Computer use and interaction possibilities are changing quickly, while use contexts and application types are radically broadening. Technology no longer consists of static tools belonging only to the workplace but permeates work on the move, homes and everyday lives. Pervasive technologies, augmented reality, small interfaces, tangible interfaces, etc. are dramatically changing the nature of HCI (human-computer interaction). We witness the creation of ad hoc configurations of large and small user interfaces. The new interfaces are moveable and used in changing locations and contexts; different tasks are done through a combination of specialized technologies. A wider repertoire of physical instruments is available than the keyboard and the mouse. Based on examples from recent research projects and a collage of concepts and solutions, we discuss how these recent developments challenge our understanding of usability and interaction design. In particular, we discuss how the Scandinavian tradition of user involvement in development is facing up with the challenges of new work and of non-work contexts. There is a tendency that much recent investigations into non-work settings get stuck in a divide between work on the one hand, and leisure, arts, and home on the other; between rationality on the hand, and emotion on the other. The Scandinavian tradition can be developed to embrace people's whole lives and transcend the dichotomies between work, rationality, etc. and their negations and a Scandinavian perspective should and could move the current co-determination framework outside of work.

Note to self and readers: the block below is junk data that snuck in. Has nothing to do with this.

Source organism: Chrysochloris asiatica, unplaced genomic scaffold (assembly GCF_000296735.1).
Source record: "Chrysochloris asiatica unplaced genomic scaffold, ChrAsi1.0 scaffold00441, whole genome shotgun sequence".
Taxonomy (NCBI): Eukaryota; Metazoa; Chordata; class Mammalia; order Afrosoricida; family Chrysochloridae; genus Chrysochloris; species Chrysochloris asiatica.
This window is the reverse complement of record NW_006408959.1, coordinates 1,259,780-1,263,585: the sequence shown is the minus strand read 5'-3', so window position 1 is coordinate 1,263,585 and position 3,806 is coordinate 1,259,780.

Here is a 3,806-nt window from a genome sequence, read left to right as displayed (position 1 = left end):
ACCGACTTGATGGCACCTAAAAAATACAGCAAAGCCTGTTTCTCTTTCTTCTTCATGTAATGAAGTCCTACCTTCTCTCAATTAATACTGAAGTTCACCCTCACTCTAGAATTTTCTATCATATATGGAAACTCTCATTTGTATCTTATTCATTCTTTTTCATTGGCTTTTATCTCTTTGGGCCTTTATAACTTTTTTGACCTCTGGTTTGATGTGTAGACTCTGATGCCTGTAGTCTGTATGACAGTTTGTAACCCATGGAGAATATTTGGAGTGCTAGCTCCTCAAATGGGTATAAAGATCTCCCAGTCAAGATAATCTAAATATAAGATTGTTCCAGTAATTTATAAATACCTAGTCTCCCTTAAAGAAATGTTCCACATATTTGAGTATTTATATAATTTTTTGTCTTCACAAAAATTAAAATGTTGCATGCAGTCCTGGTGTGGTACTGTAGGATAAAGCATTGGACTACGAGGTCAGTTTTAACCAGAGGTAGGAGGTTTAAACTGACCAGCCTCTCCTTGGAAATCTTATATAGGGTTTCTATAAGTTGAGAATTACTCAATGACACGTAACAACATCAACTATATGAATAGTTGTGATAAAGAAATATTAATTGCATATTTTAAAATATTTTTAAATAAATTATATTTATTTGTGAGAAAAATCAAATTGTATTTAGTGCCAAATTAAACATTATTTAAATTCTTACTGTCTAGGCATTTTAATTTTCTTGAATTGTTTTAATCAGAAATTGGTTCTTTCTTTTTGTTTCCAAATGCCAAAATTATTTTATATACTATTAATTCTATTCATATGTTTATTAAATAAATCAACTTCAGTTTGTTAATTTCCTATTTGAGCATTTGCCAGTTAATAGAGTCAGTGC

Behaviour and Information Technology, 2008, Vol 27, Issue 4, p. 293-300
usability; human-computer interaction; cooperative design; Scandinavian tradition of development; user involvement; new interfaces; whole life use